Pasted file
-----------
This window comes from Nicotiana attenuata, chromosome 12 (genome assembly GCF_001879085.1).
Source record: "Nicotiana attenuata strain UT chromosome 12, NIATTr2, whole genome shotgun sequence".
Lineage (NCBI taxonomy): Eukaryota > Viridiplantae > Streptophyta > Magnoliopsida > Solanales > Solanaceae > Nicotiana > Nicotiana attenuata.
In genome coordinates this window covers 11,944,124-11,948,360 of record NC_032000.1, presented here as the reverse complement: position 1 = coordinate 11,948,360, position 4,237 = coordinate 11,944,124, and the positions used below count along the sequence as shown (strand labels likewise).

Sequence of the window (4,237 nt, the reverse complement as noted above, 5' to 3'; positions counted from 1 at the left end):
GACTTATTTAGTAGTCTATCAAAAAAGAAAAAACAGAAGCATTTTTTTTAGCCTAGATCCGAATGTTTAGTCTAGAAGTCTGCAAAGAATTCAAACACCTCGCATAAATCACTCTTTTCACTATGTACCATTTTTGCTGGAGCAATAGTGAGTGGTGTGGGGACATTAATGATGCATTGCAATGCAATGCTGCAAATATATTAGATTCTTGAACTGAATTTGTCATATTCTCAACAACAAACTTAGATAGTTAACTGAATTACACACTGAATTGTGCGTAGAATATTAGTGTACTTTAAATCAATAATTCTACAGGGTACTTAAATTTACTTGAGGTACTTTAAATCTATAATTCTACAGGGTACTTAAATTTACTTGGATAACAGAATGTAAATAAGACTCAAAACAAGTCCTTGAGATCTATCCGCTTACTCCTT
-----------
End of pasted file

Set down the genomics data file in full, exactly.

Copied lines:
This window comes from Nicotiana attenuata, chromosome 12 (genome assembly GCF_001879085.1).
Source record: "Nicotiana attenuata strain UT chromosome 12, NIATTr2, whole genome shotgun sequence".
Lineage (NCBI taxonomy): Eukaryota > Viridiplantae > Streptophyta > Magnoliopsida > Solanales > Solanaceae > Nicotiana > Nicotiana attenuata.
In genome coordinates this window covers 11,944,124-11,948,360 of record NC_032000.1, presented here as the reverse complement: position 1 = coordinate 11,948,360, position 4,237 = coordinate 11,944,124, and the positions used below count along the sequence as shown (strand labels likewise).

Sequence of the window (4,237 nt, the reverse complement as noted above, 5' to 3'; positions counted from 1 at the left end):
GACTTATTTAGTAGTCTATCAAAAAAGAAAAAACAGAAGCATTTTTTTTAGCCTAGATCCGAATGTTTAGTCTAGAAGTCTGCAAAGAATTCAAACACCTCGCATAAATCACTCTTTTCACTATGTACCATTTTTGCTGGAGCAATAGTGAGTGGTGTGGGGACATTAATGATGCATTGCAATGCAATGCTGCAAATATATTAGATTCTTGAACTGAATTTGTCATATTCTCAACAACAAACTTAGATAGTTAACTGAATTACACACTGAATTGTGCGTAGAATATTAGTGTACTTTAAATCAATAATTCTACAGGGTACTTAAATTTACTTGAGGTACTTTAAATCTATAATTCTACAGGGTACTTAAATTTACTTGGATAACAGAATGTAAATAAGACTCAAAACAAGTCCTTGAGATCTATCCGCTTACTCCTT